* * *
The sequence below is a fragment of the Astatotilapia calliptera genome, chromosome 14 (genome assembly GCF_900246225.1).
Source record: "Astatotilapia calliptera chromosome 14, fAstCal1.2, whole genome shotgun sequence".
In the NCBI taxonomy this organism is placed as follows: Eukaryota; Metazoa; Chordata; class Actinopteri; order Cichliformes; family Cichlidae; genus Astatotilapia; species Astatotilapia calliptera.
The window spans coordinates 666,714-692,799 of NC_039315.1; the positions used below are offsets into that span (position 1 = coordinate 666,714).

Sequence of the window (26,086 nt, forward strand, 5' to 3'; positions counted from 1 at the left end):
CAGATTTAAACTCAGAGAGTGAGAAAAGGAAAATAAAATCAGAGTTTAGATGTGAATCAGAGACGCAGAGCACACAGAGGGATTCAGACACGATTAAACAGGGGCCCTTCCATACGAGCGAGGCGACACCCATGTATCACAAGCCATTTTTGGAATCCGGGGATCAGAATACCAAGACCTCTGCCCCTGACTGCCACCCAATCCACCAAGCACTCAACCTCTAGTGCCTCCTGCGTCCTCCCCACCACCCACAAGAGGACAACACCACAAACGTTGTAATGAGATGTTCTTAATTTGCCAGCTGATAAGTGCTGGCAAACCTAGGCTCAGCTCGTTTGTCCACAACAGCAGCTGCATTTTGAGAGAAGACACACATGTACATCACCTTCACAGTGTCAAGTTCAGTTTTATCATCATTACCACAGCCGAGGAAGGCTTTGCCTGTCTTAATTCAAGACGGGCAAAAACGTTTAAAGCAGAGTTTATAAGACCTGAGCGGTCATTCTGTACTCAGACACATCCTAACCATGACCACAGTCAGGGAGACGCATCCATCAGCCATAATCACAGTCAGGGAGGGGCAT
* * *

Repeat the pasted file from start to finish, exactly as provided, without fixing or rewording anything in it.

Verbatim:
The sequence below is a fragment of the Astatotilapia calliptera genome, chromosome 14 (genome assembly GCF_900246225.1).
Source record: "Astatotilapia calliptera chromosome 14, fAstCal1.2, whole genome shotgun sequence".
In the NCBI taxonomy this organism is placed as follows: Eukaryota; Metazoa; Chordata; class Actinopteri; order Cichliformes; family Cichlidae; genus Astatotilapia; species Astatotilapia calliptera.
The window spans coordinates 666,714-692,799 of NC_039315.1; the positions used below are offsets into that span (position 1 = coordinate 666,714).

Sequence of the window (26,086 nt, forward strand, 5' to 3'; positions counted from 1 at the left end):
CAGATTTAAACTCAGAGAGTGAGAAAAGGAAAATAAAATCAGAGTTTAGATGTGAATCAGAGACGCAGAGCACACAGAGGGATTCAGACACGATTAAACAGGGGCCCTTCCATACGAGCGAGGCGACACCCATGTATCACAAGCCATTTTTGGAATCCGGGGATCAGAATACCAAGACCTCTGCCCCTGACTGCCACCCAATCCACCAAGCACTCAACCTCTAGTGCCTCCTGCGTCCTCCCCACCACCCACAAGAGGACAACACCACAAACGTTGTAATGAGATGTTCTTAATTTGCCAGCTGATAAGTGCTGGCAAACCTAGGCTCAGCTCGTTTGTCCACAACAGCAGCTGCATTTTGAGAGAAGACACACATGTACATCACCTTCACAGTGTCAAGTTCAGTTTTATCATCATTACCACAGCCGAGGAAGGCTTTGCCTGTCTTAATTCAAGACGGGCAAAAACGTTTAAAGCAGAGTTTATAAGACCTGAGCGGTCATTCTGTACTCAGACACATCCTAACCATGACCACAGTCAGGGAGACGCATCCATCAGCCATAATCACAGTCAGGGAGGGGCAT